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MPAA Kills More Innovation; Zediva Shut Down Permanently

from the what-you-have-to-look-forward-to-under-e-parasite dept

Keith alerts us to the unfortunate and premature death of Zediva, an innovative startup that sought to make it easier for people to rent movies and make money for Hollywood. But in true Hollywood fashion, they killed it -- just like they wanted to kill the VCR a couple decades ago. Zediva, if you don't recall, let people rent movies remotely. It would load them up in a DVD player that you could log into. It legitimately bought the DVDs and used them just as you would at home if you rented a DVD and brought it home. The only real difference here was that the DVD player was at a central location, rather than your home. In a very weird ruling, a court determined that the length of the cord determines if something is infringing.

Such a totally nonsensical ruling should be ripe for appeal... but appeals cost money, and who's going to invest in a company shut down by a court? So, Zediva has capitulated and "settled." MPAA gets to hang another destroyed innovation on its mantle.

If you want to get a sense of the future under E-PARASITE/SOPA: this is it. Except it's even worse. Chris Dodd and the MPAA won't even need to go to court, they can just send a single notice to the payment processor for Zediva, and the plug would be pulled. Dead. Basically, the law would let the luddites at the MPAA simply kill off any new service they don't like or don't understand. And unless those companies have a dozen lawyers at their disposal, they're going to stay dead. Just like Zediva. Another bit of innovation killed by the MPAA. What a legacy the MPAA is leaving behind.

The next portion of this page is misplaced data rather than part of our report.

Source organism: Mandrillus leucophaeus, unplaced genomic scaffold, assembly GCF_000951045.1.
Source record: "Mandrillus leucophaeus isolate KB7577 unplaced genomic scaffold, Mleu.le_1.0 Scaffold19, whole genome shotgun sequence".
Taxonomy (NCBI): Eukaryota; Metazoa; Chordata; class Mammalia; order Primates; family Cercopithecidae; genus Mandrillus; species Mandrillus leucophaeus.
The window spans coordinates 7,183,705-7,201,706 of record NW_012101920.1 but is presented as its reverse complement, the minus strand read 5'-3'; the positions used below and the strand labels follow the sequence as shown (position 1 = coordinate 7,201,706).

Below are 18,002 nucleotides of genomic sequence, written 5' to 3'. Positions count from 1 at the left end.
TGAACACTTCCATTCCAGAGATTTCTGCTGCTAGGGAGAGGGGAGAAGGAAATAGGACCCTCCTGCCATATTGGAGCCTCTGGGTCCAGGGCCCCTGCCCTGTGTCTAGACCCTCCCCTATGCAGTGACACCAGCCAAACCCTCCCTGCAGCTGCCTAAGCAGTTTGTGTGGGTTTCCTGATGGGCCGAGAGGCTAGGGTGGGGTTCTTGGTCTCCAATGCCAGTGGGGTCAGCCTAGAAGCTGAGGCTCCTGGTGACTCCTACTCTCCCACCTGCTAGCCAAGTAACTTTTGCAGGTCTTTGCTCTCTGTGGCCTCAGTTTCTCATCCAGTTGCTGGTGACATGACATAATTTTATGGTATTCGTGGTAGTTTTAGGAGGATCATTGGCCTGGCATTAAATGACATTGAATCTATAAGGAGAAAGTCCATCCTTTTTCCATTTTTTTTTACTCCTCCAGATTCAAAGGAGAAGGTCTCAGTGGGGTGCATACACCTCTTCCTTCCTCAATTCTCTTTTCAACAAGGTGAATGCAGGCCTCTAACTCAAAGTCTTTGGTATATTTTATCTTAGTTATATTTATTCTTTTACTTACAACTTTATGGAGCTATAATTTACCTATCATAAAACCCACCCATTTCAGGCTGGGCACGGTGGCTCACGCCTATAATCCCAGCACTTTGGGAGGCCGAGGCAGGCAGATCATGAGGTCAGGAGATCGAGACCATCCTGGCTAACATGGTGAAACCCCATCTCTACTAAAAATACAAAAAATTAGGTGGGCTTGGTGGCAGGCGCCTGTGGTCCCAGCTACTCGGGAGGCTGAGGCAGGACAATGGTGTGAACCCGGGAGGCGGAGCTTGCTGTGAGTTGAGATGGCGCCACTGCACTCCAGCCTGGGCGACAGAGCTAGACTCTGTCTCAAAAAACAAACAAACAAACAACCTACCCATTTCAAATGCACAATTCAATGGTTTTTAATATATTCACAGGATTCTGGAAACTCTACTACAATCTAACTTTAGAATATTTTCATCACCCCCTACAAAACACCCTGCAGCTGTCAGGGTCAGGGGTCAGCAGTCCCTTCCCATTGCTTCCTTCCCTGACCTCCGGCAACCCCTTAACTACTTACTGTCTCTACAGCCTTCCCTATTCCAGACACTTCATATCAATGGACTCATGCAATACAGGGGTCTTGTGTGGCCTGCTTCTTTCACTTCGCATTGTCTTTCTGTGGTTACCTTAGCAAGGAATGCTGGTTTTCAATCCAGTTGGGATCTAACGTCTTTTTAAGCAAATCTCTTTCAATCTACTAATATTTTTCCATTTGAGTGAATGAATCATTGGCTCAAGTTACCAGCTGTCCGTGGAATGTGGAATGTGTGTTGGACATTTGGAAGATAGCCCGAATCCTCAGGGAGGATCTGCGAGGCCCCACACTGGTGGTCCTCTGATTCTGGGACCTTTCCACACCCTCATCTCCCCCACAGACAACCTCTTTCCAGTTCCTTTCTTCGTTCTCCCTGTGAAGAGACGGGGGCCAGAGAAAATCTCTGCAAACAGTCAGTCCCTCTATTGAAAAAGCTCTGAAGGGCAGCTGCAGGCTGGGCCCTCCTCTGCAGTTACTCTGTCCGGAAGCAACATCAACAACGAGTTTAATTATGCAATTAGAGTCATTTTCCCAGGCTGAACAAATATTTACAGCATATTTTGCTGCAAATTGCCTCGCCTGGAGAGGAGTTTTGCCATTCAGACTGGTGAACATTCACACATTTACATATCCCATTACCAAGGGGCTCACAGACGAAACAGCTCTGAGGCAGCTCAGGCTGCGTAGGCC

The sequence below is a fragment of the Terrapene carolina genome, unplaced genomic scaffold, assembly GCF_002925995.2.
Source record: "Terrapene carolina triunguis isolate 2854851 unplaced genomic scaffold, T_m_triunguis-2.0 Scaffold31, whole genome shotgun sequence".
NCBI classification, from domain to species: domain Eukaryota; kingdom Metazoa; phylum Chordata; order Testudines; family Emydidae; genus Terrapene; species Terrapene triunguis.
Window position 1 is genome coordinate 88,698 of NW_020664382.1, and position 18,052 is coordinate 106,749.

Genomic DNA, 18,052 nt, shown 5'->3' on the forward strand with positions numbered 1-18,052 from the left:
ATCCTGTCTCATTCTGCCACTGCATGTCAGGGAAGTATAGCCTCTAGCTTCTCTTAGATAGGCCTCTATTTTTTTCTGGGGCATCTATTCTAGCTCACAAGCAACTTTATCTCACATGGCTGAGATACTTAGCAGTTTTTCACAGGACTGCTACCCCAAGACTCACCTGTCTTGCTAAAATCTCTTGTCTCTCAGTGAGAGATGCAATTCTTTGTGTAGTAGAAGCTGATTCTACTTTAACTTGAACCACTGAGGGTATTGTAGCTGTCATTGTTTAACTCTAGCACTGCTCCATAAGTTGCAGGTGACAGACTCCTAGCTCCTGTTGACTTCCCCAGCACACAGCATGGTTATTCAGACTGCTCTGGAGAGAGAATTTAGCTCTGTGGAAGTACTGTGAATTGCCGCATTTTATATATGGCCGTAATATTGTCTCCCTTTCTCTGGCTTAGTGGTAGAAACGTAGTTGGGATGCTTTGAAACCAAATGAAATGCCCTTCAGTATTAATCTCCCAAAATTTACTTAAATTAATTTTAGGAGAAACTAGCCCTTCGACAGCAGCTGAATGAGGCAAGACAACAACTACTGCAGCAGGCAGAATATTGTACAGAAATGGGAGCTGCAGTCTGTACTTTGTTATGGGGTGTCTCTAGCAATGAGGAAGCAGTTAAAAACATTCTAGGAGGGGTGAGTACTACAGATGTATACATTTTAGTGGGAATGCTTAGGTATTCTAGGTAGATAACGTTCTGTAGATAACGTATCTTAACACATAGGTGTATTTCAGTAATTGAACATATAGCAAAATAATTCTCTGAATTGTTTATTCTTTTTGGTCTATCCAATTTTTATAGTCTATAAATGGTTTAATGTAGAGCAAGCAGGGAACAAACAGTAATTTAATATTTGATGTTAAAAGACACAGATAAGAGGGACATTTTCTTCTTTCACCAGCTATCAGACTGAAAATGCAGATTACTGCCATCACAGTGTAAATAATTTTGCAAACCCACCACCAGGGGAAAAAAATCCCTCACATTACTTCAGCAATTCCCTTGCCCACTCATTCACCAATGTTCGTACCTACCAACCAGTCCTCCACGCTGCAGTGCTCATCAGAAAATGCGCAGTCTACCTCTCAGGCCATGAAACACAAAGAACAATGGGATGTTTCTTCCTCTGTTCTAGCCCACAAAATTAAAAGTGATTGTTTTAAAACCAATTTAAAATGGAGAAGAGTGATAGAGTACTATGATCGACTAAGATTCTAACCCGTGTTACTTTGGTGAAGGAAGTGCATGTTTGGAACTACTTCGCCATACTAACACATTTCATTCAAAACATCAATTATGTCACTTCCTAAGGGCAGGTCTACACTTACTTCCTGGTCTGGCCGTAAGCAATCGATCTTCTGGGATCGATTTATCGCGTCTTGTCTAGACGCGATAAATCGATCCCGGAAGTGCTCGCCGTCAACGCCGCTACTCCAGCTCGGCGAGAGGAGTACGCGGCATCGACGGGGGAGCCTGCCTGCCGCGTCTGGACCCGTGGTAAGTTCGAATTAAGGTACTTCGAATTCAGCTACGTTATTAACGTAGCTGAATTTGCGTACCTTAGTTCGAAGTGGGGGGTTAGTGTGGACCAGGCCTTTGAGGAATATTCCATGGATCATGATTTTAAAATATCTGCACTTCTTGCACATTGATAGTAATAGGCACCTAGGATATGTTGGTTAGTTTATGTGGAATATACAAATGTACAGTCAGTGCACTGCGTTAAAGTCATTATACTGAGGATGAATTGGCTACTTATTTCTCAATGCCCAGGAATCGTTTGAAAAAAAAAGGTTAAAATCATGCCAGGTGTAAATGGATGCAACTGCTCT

Filed Under: e-parasite, innovation
Companies: mpaa, zediva


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  1. icon
    Scooters (profile), 31 Oct 2011 @ 10:01am

    Re: An innovative Startup?

    Agreed, and I never said anything because there are some around here who would think those objecting are in favor of the ruling.

    I can't fathom 2 million DVD players residing at a facility, and if this didn't get shut down, the concept was far too stupid to sustain itself.

    I'm glad it was shut down, though I don't like the way it was handled. Investors should have shut this down long before they gave it a single dollar.

    Instead, they should have invested in 1000 domains pointing to the same digital file. This way, when Hollywood went after one site, the other 999 could still make money.

    I'd like to know why no one turns the cameras onto this industry with its blatant law-breaking tactics to keep companies like Redbox from flourishing without having to "make deals" like Blockbuster did.

    Piracy didn't kill Blockbuster. Hollywood did.

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